An Optimal Balance Sheet for an LBO

ORN could support additional leverage from a going-private transaction because [i] it has no debt; [ii] it has $0.92 of cash per share (versus a share price of $6.62); and [iii] it has lots of (unencumbered) tangible assets.

A Leading Player in a Fragmented Market

ORN is one of the four or five largest contractors in the United States serving the marine infrastructure market. This market is highly fragmented. It appears that the industry as a whole is facing headwinds because among other reasons government budget deficits have placed downward pressure on discretionary spending by public-sector bodies, housing contractors desperate for business during the real estate downturn have placed low-ball bids on marine construction projects, and uncertainty about the economic environment has made businesses hesitant to invest. ORN has the balance sheet and scale to be one of the last men standing, and an acquirer of distressed rivals, in the event that the industry downturn continues.

ORN Is Already a PE Success Story

PE firms TGF Management Corp. and Austin Ventures invested $31.5mm to acquire ORN in 2004 and received $213.7mm upon exit in 2007.

Insider Buy Signals

Insider buying and the board's authorization of a robust stock repurchase plan signal that management views ORN as undervalued. In mid May 2011, CEO James Michael Pearson bought 4,900 shares, CFO Mark Stauffer bought 1,000 shares, and Director Richard Daerr bought 1,000 shares. On May 4, 2011, the board authorized the repurchase of $40mm of common stock over the following year.


ORN warrants study by buyout firms and value investors because among reasons [i] it's a cheap company that generates large operating cash flows and would have a high liquidation value; [ii] there are several catalysts including federal legislation that would drive higher earnings and revenue; [iii] it has an optimal balance sheet for an LBO; [iv] it's a big player in a fragmented market; and [v] management appears to view the company as undervalued. Whatever the severity of our budget deficits and economic challenges, the United States will still need to maintain its harbors in order to participate in international trade.


There are many problems and risks. For example, analysts may have lost confidence in management following earnings misses. As another example, the problems that contributed to lower revenue and ugly margins in Q2 - such as low-ball bids by "land-based" contractors, businesses' lack of confidence in the economy, public-sector budget deficits, and lack of clarity respecting how the federal government will address deficit-related issues - could continue. Relatedly, ORN's order backlog has decreased from $194.5mm to $119.8mm over the past two quarters. Management believes that over the medium-term there is now pent-up demand for its harbor maintenance services. I have not reviewed sell-side research, do not have expertise respecting the marine infrastructure industry, and have not communicated with any contacts in this industry; therefore, it's hard for me to form more than a tentative view.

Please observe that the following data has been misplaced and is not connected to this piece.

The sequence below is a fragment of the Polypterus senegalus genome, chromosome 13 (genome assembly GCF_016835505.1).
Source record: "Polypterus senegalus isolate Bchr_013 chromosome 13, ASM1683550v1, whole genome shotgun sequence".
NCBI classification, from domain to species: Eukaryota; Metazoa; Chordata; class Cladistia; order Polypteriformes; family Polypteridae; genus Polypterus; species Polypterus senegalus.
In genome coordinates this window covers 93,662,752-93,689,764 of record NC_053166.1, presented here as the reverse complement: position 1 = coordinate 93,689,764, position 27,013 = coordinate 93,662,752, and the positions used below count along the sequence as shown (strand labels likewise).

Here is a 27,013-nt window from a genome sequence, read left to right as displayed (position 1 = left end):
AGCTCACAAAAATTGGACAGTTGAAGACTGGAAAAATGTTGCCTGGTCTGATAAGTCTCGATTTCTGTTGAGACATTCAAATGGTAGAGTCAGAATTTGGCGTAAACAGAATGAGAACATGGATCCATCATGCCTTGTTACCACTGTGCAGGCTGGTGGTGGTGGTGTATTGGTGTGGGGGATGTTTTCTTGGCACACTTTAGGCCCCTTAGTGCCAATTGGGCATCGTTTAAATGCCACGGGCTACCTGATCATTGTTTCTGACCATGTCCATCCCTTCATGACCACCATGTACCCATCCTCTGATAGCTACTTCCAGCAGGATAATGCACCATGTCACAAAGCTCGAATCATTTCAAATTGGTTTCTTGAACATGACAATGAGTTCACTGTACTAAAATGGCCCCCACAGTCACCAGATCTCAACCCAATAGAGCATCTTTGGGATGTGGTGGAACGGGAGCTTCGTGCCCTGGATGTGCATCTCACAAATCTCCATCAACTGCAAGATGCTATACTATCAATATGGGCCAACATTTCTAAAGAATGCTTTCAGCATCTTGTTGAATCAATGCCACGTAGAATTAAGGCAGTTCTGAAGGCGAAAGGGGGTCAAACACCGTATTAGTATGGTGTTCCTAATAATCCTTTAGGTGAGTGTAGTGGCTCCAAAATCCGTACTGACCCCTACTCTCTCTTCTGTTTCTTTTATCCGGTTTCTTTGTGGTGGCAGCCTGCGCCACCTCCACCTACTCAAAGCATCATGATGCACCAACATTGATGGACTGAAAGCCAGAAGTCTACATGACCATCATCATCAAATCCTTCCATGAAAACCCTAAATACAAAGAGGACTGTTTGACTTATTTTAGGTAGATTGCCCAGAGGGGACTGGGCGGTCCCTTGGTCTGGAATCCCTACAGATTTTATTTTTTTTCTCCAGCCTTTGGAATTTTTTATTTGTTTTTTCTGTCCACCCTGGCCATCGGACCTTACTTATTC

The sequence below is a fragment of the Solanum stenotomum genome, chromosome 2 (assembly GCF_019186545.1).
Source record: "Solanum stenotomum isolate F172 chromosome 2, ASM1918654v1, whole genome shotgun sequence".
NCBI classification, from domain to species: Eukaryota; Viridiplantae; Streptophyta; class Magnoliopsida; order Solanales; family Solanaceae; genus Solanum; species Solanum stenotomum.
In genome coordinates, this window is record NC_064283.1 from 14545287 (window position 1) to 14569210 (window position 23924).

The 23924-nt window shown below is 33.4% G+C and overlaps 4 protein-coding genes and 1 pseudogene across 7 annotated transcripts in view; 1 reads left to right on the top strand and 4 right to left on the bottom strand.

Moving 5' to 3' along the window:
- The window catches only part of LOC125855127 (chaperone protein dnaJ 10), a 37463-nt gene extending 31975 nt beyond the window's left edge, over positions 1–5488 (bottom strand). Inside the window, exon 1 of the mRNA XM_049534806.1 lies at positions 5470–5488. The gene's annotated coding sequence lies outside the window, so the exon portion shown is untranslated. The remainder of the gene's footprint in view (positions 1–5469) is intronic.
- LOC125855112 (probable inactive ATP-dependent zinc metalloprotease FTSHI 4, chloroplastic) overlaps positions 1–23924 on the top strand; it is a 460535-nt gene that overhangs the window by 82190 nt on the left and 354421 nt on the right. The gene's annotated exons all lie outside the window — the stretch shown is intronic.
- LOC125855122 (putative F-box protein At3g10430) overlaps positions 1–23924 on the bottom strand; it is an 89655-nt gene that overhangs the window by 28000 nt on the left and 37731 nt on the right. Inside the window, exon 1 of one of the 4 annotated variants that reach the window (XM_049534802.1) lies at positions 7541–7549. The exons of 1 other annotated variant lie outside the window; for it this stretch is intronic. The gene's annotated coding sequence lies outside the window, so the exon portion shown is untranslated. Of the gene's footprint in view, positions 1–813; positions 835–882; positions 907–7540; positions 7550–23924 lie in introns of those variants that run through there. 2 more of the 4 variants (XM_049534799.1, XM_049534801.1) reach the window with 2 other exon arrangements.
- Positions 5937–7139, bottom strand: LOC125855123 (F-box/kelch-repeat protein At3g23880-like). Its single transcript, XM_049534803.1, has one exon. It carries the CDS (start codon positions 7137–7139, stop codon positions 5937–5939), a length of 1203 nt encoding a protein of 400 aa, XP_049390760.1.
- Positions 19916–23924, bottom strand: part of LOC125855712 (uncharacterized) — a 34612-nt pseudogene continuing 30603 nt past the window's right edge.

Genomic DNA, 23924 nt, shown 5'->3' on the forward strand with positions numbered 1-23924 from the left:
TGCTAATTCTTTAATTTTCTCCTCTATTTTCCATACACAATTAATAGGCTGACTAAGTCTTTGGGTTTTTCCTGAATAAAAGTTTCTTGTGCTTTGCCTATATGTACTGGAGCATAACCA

1. A video of a recent congressional hearing on the RAMP Act is available at http://transportation.house.gov/hearings/hearingdetail.aspx?NewsID=1330 .

2. See "US Ports Unready for Larger Panama Canal, Say Officials," DredgingToday.com , May 16, 2011, available at http://www.dredgingtoday.com/2011/05/16/us-ports-unready-for-larger-panama-canal-officials-say/ .

3. Still another possible catalyst would be an upturn in the U.S. housing market. This upturn would presumably diminish competition from contractors that have traditionally focused on non-marine construction.

Disclosure: I am long ORN .

See also Raytheon Is Slightly Undervalued, But We Demand A Larger Margin of Safety on seekingalpha.com

The views and opinions expressed herein are the views and opinions of the author and do not necessarily reflect those of Nasdaq, Inc.

The views and opinions expressed herein are the views and opinions of the author and do not necessarily reflect those of Nasdaq, Inc.